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By Dale Wetzel, Associated Press Writer, Published January 27 2010

Fund to explore use for wasted gas

BISMARCK – Money from a North Dakota research fund will be used to explore whether wasted natural gas may be used to provide electricity for oil producers and rural electric cooperatives.

Rapid expansion of North Dakota’s oil production has also boosted the state’s output of natural gas, which is a byproduct of oil production.

State Department of Mineral Resources statistics show a 63 percent increase in natural gas production in the last five years. Oil output has more than doubled during the same period, to more than 245,000 barrels a day.

Construction of a network of pipelines to gather and ship the natural gas have not kept up with that growth. As a result, natural gas is often flared, or burned off, at the well site.

In 2008, more than 30 percent of North Dakota’s natural gas production was flared. North Dakota energy industry officials say the percentage has dropped to just over 10 percent. The U.S. Energy Department says the national average is less than 1 percent.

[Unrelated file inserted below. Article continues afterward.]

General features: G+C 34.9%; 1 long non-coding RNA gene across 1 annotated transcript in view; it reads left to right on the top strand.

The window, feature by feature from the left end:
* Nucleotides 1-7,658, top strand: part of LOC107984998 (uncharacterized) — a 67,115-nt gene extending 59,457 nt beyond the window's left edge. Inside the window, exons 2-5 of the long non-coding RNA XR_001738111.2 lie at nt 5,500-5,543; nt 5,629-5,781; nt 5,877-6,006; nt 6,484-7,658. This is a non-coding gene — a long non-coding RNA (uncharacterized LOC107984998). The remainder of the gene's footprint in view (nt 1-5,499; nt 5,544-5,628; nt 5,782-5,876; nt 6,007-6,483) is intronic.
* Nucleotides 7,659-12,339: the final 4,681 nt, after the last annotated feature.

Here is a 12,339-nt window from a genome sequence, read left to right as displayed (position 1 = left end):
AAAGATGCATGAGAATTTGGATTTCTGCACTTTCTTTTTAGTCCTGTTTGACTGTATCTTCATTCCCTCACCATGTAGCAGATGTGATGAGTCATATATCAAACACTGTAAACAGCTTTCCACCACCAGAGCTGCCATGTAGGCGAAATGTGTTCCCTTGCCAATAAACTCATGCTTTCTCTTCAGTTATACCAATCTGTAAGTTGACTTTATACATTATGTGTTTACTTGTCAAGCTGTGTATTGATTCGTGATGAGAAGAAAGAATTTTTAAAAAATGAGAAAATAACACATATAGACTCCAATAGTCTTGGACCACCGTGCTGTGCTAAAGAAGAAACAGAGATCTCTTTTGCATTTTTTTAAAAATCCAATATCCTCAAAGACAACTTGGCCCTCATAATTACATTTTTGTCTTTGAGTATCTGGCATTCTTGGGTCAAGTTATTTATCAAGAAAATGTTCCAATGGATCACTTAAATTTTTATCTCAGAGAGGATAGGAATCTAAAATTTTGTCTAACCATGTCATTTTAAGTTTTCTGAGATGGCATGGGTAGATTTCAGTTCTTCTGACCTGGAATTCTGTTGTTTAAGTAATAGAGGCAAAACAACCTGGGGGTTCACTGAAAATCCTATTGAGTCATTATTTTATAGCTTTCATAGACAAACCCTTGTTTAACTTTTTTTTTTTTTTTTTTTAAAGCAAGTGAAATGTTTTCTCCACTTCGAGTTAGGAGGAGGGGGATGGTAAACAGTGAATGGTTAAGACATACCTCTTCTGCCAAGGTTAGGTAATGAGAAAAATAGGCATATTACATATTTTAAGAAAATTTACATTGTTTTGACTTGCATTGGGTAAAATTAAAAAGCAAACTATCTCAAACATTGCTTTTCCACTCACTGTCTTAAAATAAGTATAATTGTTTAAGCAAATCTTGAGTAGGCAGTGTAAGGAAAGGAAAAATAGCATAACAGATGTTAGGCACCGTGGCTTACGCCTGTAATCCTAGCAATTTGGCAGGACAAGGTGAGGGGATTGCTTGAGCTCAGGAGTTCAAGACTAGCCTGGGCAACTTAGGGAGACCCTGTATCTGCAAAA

North Dakota’s Industrial Commission, which regulates the state’s oil and gas industry, has approved a $375,000 grant to study whether raw gas produced at an oil well site can be used to fuel an electrical generator to provide power for the well operator.

Any surplus power could be sold to the rural electric cooperative that serves the area, the proposal says.

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